Water management and performance on local and global scales : A comparison between two regions and their possibilities of knowledge transfer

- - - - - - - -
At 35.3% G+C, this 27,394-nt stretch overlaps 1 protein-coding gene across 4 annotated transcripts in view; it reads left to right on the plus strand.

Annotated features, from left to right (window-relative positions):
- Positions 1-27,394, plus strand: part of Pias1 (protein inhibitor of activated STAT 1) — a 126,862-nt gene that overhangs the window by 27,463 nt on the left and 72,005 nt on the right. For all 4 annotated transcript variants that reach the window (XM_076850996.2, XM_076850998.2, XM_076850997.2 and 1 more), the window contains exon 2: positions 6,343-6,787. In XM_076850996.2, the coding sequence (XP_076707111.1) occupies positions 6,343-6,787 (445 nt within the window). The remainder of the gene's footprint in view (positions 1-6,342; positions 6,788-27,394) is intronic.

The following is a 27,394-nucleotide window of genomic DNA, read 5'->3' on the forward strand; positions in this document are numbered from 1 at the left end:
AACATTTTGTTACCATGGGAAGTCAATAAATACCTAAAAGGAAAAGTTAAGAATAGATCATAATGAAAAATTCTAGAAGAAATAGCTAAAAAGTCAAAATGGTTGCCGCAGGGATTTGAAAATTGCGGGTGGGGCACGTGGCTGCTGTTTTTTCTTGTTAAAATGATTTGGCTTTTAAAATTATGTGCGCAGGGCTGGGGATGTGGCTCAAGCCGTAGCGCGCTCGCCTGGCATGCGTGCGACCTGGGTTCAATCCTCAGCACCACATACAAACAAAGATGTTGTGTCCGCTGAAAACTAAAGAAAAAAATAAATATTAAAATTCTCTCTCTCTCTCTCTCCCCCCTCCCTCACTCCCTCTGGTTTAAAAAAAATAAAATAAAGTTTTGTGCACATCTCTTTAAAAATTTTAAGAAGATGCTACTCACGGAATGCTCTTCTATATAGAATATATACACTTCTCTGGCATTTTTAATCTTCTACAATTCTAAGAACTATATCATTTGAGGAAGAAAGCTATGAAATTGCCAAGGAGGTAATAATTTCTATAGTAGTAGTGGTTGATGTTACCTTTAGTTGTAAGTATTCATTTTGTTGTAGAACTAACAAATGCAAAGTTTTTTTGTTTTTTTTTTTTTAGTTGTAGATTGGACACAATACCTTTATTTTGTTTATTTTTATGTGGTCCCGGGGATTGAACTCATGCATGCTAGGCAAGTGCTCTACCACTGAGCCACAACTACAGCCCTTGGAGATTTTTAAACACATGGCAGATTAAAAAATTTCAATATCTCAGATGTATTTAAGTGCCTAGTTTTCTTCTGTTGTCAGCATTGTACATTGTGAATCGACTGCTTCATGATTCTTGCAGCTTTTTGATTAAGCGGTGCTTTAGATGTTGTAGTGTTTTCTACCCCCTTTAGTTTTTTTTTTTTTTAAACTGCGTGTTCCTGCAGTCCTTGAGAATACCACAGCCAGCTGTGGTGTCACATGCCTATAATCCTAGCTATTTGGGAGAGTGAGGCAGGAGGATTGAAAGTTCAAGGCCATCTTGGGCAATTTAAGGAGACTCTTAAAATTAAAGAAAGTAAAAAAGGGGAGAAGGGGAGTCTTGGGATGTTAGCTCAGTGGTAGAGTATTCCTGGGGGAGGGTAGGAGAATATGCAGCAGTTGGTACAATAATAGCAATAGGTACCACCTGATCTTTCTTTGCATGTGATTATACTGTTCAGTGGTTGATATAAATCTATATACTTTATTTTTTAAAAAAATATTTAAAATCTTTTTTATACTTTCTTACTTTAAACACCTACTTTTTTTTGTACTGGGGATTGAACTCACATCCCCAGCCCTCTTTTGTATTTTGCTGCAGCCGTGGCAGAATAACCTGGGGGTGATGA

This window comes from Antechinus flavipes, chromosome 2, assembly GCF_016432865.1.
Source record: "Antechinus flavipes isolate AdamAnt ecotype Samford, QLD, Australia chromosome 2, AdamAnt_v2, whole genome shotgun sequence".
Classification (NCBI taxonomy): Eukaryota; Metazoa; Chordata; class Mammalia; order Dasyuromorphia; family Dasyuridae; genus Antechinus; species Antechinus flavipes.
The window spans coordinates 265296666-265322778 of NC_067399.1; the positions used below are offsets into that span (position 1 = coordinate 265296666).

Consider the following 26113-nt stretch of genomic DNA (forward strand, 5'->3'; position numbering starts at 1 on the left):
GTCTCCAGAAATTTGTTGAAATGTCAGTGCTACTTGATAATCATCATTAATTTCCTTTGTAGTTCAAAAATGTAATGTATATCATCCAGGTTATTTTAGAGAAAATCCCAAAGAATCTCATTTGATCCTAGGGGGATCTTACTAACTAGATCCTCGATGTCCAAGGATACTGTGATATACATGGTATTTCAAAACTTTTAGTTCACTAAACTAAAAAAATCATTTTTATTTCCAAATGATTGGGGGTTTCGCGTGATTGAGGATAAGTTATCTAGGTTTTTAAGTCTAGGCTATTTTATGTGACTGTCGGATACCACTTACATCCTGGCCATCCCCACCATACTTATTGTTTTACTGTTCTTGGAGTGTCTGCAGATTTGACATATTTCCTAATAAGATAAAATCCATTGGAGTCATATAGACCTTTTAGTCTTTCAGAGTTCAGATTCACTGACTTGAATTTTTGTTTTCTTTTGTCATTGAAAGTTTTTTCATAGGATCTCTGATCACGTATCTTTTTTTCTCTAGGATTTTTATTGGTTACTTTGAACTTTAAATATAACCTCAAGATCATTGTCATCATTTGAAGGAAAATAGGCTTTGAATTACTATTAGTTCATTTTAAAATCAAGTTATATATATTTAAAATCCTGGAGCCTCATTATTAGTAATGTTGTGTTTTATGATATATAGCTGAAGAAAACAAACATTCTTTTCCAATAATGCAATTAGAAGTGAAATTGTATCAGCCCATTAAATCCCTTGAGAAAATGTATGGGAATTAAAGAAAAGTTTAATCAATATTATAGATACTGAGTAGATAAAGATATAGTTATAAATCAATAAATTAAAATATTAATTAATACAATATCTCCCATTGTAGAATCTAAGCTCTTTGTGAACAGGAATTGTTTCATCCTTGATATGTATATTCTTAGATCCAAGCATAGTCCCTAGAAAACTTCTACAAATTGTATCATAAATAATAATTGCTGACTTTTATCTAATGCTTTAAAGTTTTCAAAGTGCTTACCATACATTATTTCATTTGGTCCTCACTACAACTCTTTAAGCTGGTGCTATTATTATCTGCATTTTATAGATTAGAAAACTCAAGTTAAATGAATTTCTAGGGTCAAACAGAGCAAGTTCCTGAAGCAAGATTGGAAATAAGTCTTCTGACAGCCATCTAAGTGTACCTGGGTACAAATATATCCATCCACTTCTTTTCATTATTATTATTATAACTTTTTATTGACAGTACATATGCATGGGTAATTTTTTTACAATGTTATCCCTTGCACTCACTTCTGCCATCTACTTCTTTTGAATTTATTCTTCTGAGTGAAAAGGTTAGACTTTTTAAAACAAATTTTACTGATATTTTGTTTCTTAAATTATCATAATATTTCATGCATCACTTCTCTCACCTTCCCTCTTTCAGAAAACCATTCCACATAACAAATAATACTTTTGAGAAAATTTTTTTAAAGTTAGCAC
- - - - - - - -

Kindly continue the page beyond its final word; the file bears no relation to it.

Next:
Abstract: The problem to secure safe water supply, good sanitation and a good watercourse and marine environment status has become increasingly complex and at the same time more and more important to meet. It has been recognized, that an integrated approach must be used to meet not only technical and scientific aspects, but the role should also be included of factors such as economics, acceptability, capacity building, and efficient management in the overall view. Integrated approach efforts need to be introduced at different levels, i.e. among the population as well as at municipal, regional (county administrative board, county council, water authority) national and international (EU, global) levels. An important goal is that various activities should follow similar objectives.One important factor in this respect is the Brundtland report in which the concept of sustainability was highlighted and universally accepted, even though similar ideas had been put forward earlier. Based on the concept of sustainability a common policy has been developed from Agenda 21 at the local level to globally formulated Millennium targets. Independently of the country, general consensus seems to exist on overall goals for water and sanitation. However, there is a big difference in the way the goals have been implemented in different countries depending on priorities to other areas of concern as political systems, economic conditions, and the degree of capacity building. The experience developed in Sweden and in large parts of the Western world has been judged to be of great value to be transferred to other countries with a lower development or lower standards of water and sewerage systems. For this reason, several global and regional agreements are presented, and two regions (the Baltic Sea and the MENA regions) were chosen to assess similarities and differences between them. Obvious differences are the relatively abundant supply of water in the Baltic region, while the MENA region is one of the world's poorest regions with regard to water availability. Major differences also exist between countries within each region. Among the similarities is the need to achieve similar demands on the quality of discharged wastewater in the long run. The Baltic Sea Action Plan controls the stringent requirements of wastewater quality in the Baltic region, and in the MENA region the growing interest in wastewater reuse for irrigation, industrial use and also for reuse as clean water is the guiding factor.On the national level Sweden and Iraq have been selected for description and discussion and at local level Växjö in Sweden and the cities of Baghdad and Erbil in Iraq and the Kurdistan region of Iraq, respectively. While Växjö municipality has been able to follow a path in line with achieving sustainability the situation of cities in Iraq and Kurdistan are entirely different due to failed investments and maintenance of infrastructure for a long time as well as the effects of war. This is discussed in detail and the actions needed to restore and improve the infrastructure are described.
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